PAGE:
Descriptive epidemiology of small intestinal atresia, Atlanta, Georgia

Teratology. 1993 Nov;48(5):441-50. doi: 10.1002/tera.1420480508.


To describe the epidemiology of small intestinal atresia (SIA) in Atlanta, Georgia, from 1968 through 1989, we used the Metropolitan Atlanta Congenital Defects Program, an active, population-based surveillance system for birth defects diagnosed during the first year of life. We identified 176 infants with SIA, a prevalence of 2.8 per 10,000 livebirths. Among black infants, the prevalence was 3.7 per 10,000 livebirths, significantly higher than the prevalence of 2.4 per 10,000 among white infants [relative risk (RR) = 1.6, 95% confidence interval (CI) = 1.1,2.1]. Nine infants were each one member of a unique pair of twins. The prevalence among twin infants was 7.3 per 10,000, significantly higher than the prevalence of 2.8 per 10,000 among singletons (RR = 2.7, 95% CI = 1.4,5.2). Forty-nine percent of the infants had duodenal atresia, 36% had jejunal atresia, and 14% had ileal atresia. Two infants (1%) had atresia at an unspecified site in the small intestine. We grouped the infants by anatomic location of SIA into four categories: isolated SIA (53%), SIA with multiple unrelated defects (21%), sequences (16%), and syndromes (10%). We then compared the isolated and multiple unrelated defects groups by gender, race, maternal age, birth weight and one-year mortality for each location of SIA. Among black infants the prevalence of isolated jejunal atresia was 1.4 per 10,000, significantly higher than the prevalence of 0.2 per 10,000 among white infants (RR = 6.3, 95% CI = 2.9, 13.5). The increased prevalence of these defects among twins was a particularly interesting finding.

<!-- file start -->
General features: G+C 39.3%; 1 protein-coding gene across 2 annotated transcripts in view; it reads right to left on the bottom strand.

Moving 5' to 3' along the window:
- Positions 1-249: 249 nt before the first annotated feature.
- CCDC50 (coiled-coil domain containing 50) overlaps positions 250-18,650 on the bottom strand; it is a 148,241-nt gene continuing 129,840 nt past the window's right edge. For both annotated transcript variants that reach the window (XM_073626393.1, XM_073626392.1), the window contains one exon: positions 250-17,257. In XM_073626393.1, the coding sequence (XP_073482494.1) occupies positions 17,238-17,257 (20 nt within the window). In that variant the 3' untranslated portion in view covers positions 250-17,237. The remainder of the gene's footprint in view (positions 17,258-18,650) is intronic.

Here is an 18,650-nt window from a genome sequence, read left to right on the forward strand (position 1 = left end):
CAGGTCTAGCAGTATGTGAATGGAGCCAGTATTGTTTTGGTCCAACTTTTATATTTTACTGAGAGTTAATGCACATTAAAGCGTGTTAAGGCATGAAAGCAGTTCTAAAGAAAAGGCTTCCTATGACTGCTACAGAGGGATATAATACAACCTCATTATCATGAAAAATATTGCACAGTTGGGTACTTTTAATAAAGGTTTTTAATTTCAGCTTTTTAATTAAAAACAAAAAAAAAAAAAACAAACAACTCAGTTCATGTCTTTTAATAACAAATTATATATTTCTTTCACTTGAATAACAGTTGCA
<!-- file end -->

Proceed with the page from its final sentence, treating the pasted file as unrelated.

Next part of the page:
MeSH terms

  • Adolescent
  • Adult
  • African Continental Ancestry Group
  • Birth Weight
  • Congenital Abnormalities / epidemiology
  • European Continental Ancestry Group
  • Female
  • Georgia / epidemiology
  • Humans
  • Infant, Newborn
  • Intestinal Atresia / epidemiology*
  • Intestine, Small / abnormalities*
  • Male
  • Maternal Age
  • Pregnancy
  • Prevalence
  • Registries
  • Risk Factors
  • Sex Factors
  • Urban Population